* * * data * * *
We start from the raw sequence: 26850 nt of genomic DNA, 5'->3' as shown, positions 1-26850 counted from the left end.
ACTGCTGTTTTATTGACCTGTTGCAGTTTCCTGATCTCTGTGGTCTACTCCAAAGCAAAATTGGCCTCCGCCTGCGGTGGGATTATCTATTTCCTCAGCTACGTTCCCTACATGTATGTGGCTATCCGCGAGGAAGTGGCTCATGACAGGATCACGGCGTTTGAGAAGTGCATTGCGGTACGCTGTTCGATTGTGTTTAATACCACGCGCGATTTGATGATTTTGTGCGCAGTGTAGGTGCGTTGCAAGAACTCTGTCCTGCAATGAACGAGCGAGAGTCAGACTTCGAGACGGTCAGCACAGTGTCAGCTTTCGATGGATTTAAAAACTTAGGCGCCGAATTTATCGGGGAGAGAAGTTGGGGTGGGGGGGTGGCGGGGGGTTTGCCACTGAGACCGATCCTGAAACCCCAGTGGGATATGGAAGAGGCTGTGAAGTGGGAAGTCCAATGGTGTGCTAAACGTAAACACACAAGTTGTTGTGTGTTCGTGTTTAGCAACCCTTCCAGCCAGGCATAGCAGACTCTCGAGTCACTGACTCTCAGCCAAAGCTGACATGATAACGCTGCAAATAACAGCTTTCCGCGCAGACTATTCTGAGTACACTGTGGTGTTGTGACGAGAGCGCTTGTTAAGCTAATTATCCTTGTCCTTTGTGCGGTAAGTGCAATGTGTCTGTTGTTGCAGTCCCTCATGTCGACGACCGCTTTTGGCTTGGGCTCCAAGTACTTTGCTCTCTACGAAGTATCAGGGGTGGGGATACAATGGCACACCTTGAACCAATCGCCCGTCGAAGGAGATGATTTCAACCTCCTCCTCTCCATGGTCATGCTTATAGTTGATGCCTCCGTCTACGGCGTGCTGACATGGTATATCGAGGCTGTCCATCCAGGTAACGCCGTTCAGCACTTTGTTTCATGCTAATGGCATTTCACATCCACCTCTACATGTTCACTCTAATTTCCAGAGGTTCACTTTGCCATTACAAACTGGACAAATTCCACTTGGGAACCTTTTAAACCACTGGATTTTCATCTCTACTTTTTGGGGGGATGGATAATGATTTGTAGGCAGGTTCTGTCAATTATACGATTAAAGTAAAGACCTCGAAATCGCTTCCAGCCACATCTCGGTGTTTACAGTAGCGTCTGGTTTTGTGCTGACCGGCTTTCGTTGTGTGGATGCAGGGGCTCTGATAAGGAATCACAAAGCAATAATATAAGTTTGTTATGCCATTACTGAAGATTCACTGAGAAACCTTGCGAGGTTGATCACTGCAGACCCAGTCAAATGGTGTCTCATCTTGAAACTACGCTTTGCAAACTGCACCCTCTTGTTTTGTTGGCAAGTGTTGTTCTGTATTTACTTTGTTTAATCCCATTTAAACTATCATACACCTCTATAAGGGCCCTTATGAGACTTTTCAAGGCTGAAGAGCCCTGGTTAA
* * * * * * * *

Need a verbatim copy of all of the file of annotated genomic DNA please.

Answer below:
We start from the raw sequence: 26850 nt of genomic DNA, 5'->3' as shown, positions 1-26850 counted from the left end.
ACTGCTGTTTTATTGACCTGTTGCAGTTTCCTGATCTCTGTGGTCTACTCCAAAGCAAAATTGGCCTCCGCCTGCGGTGGGATTATCTATTTCCTCAGCTACGTTCCCTACATGTATGTGGCTATCCGCGAGGAAGTGGCTCATGACAGGATCACGGCGTTTGAGAAGTGCATTGCGGTACGCTGTTCGATTGTGTTTAATACCACGCGCGATTTGATGATTTTGTGCGCAGTGTAGGTGCGTTGCAAGAACTCTGTCCTGCAATGAACGAGCGAGAGTCAGACTTCGAGACGGTCAGCACAGTGTCAGCTTTCGATGGATTTAAAAACTTAGGCGCCGAATTTATCGGGGAGAGAAGTTGGGGTGGGGGGGTGGCGGGGGGTTTGCCACTGAGACCGATCCTGAAACCCCAGTGGGATATGGAAGAGGCTGTGAAGTGGGAAGTCCAATGGTGTGCTAAACGTAAACACACAAGTTGTTGTGTGTTCGTGTTTAGCAACCCTTCCAGCCAGGCATAGCAGACTCTCGAGTCACTGACTCTCAGCCAAAGCTGACATGATAACGCTGCAAATAACAGCTTTCCGCGCAGACTATTCTGAGTACACTGTGGTGTTGTGACGAGAGCGCTTGTTAAGCTAATTATCCTTGTCCTTTGTGCGGTAAGTGCAATGTGTCTGTTGTTGCAGTCCCTCATGTCGACGACCGCTTTTGGCTTGGGCTCCAAGTACTTTGCTCTCTACGAAGTATCAGGGGTGGGGATACAATGGCACACCTTGAACCAATCGCCCGTCGAAGGAGATGATTTCAACCTCCTCCTCTCCATGGTCATGCTTATAGTTGATGCCTCCGTCTACGGCGTGCTGACATGGTATATCGAGGCTGTCCATCCAGGTAACGCCGTTCAGCACTTTGTTTCATGCTAATGGCATTTCACATCCACCTCTACATGTTCACTCTAATTTCCAGAGGTTCACTTTGCCATTACAAACTGGACAAATTCCACTTGGGAACCTTTTAAACCACTGGATTTTCATCTCTACTTTTTGGGGGGATGGATAATGATTTGTAGGCAGGTTCTGTCAATTATACGATTAAAGTAAAGACCTCGAAATCGCTTCCAGCCACATCTCGGTGTTTACAGTAGCGTCTGGTTTTGTGCTGACCGGCTTTCGTTGTGTGGATGCAGGGGCTCTGATAAGGAATCACAAAGCAATAATATAAGTTTGTTATGCCATTACTGAAGATTCACTGAGAAACCTTGCGAGGTTGATCACTGCAGACCCAGTCAAATGGTGTCTCATCTTGAAACTACGCTTTGCAAACTGCACCCTCTTGTTTTGTTGGCAAGTGTTGTTCTGTATTTACTTTGTTTAATCCCATTTAAACTATCATACACCTCTATAAGGGCCCTTATGAGACTTTTCAAGGCTGAAGAGCCCTGGTTAA